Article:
Six Mile Run Historic District
Six Mile Run Historic District*
South Middlebush Road
The Six Mile Run Historic District encompasses exceptionally well-preserved vistas of a Dutch-settled, rural 19th-century landscape that once characterized the Raritan Valley. The numerous farmsteads represent the evolution of a rural agricultural economy from the early 18th century to the early 20th century. The 198 contributing structures include 18th- and 19th-century dwellings, a number of New World Dutch barns, English barns, smoke houses, corncribs, granaries and other outbuildings. Significant structures in the district include the Dutch-vernacular Wyckoff-Garretson house, constructed 1730/1810, the Italianate Van Liew-Suydam House and the Hageman House, both constructed c. 1875. Other houses exhibit influences of the Federal and Greek Revival styles.
Van Liew-Suydam House
Van Liew-Suydam House*
280 South Middlebush Road
Located on a picturesque hilltop, the house was constructed in 1875 by Peter Suydam. It is a fine example of a Victorian-Italianate agricultural dwelling common to the eastern seaboard in the mid 19th century. It is owned by Franklin Township and maintained by the Meadows Foundation.
Van Wickel House
Van Wickle House (The Meadows)*
1289 Easton Avenue
The Van Wickle House is an excellent example of the New Jersey Dutch style, which combines Dutch, Flemish and English characteristics. The original section of the house may have been constructed as early as 1722. The interior of this section clearly shows the Dutch system of post-and-beam construction. The house still has the original split shingles with round butts on the east or front facade. Symen Van Wickle was a prosperous land owner who built the original section of the house. It is owned by Franklin Township and operated by the Meadows Foundation.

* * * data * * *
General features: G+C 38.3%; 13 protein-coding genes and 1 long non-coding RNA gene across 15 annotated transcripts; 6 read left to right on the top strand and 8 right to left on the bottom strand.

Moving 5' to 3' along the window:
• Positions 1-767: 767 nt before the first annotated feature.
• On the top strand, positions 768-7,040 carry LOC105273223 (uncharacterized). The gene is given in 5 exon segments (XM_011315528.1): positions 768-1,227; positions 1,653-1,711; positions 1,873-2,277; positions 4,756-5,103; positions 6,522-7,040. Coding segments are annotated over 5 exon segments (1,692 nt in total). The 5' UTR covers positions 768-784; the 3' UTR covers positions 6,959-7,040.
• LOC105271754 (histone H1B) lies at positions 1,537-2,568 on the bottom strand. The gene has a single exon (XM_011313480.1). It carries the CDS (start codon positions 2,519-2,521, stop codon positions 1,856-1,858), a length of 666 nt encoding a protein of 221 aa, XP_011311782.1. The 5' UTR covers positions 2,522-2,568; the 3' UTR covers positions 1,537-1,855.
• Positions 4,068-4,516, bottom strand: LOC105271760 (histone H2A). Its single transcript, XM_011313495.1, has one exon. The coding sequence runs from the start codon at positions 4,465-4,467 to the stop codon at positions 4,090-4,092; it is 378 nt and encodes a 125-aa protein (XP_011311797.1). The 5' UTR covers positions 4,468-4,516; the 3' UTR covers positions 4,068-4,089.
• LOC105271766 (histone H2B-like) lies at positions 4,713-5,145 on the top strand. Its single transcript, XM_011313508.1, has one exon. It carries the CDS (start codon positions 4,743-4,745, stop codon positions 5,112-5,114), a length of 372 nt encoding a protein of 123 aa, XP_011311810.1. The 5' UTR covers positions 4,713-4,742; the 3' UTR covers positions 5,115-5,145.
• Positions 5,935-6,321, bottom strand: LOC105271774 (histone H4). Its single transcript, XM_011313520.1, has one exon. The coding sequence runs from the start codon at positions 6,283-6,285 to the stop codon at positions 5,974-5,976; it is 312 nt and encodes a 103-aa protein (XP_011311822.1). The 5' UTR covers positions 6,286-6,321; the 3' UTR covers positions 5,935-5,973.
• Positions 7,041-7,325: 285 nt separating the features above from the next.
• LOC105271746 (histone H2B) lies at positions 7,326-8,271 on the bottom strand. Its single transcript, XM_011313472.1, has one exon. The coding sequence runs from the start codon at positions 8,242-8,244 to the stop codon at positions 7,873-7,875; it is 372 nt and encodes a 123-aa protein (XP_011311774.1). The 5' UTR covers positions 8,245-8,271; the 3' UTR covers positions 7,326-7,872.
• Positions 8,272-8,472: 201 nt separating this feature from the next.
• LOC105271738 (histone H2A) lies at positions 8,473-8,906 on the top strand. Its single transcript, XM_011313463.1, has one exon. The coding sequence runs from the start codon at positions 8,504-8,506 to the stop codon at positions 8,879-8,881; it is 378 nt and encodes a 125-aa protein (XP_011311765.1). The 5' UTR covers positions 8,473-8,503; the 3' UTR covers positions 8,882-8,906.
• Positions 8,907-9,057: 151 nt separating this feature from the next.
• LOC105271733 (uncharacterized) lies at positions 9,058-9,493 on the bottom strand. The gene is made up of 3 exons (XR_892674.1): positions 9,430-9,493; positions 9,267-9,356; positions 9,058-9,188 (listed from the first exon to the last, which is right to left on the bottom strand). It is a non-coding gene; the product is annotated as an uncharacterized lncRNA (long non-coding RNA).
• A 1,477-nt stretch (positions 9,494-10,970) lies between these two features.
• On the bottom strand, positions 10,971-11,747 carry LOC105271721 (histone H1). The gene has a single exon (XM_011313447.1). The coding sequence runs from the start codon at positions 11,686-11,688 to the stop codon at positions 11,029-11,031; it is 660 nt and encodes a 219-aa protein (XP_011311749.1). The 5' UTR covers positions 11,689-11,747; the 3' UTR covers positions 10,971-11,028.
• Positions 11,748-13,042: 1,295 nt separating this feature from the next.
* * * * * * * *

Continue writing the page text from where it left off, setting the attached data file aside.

Wyckoff-Garretson House
Wyckoff-Garretson House*
215 South Middlebush Road
Built circa 1730 by John Wyckoff, one of the earliest settlers in the area, with an addition in 1805 by Samuel Garretson. The house is a remarkably intact example of Dutch framing techniques. It is being restored as a center for the interpretation of Dutch culture in Somerset County by the Meadows Foundation.


Washington Rock
Washington Rock State Park
Rock Road East
The strategic location of Washington Rock, with a 30-mile panoramic view of the Raritan Valley, made it a valuable lookout point for General Washington in June of 1777 while he was at Middlebrook. He was guided to the location by local resident Edward Fitz Randolph.


Cat Tail Brook Bridge*
Montgomery Road
This simple single-arch stone bridge with an eleven-foot span was built of local fieldstone in 1825. It carries Montgomery Road over the Cat Tail Brook. It is one of the two remaining stone-arch bridges in Hillsborough Township and is a fine example of local stone craftsmanship of the early 19th century. It is maintained by Somerset County.
Duke Farms
Duke Farms*
U.S. Route 206
The 2,700 acre Dukes Farms was the estate of tobacco tycoon and philanthropist James Buchanan Duke. Developed in the early 20th century it was considered one of the greatest man made landscapes in American. The landscape was designed by Duke along with landscape architect Horatio N. Buckingham of Boston. It characterized by numerous bridges, well houses, pergolas, stone walls and other features designed in the Boulder Style. There are also a series of man made lakes and bridges in the neo-classical style.

There are a number of significant buildings on the site including the coach house and dairy barn both designed by Kendall, Taylor and Stevens of Boston and the conservatory designed by Horace Trumbauer. Both Kendall, Taylor and Stevens and Trumbauer designed a number of other buildings on the site including picturesque cottages. The site is opened for tours and educational programs. The property is owned by the Duke Farms foundation, which maintains the estates array of natural, horticultural and historic resources.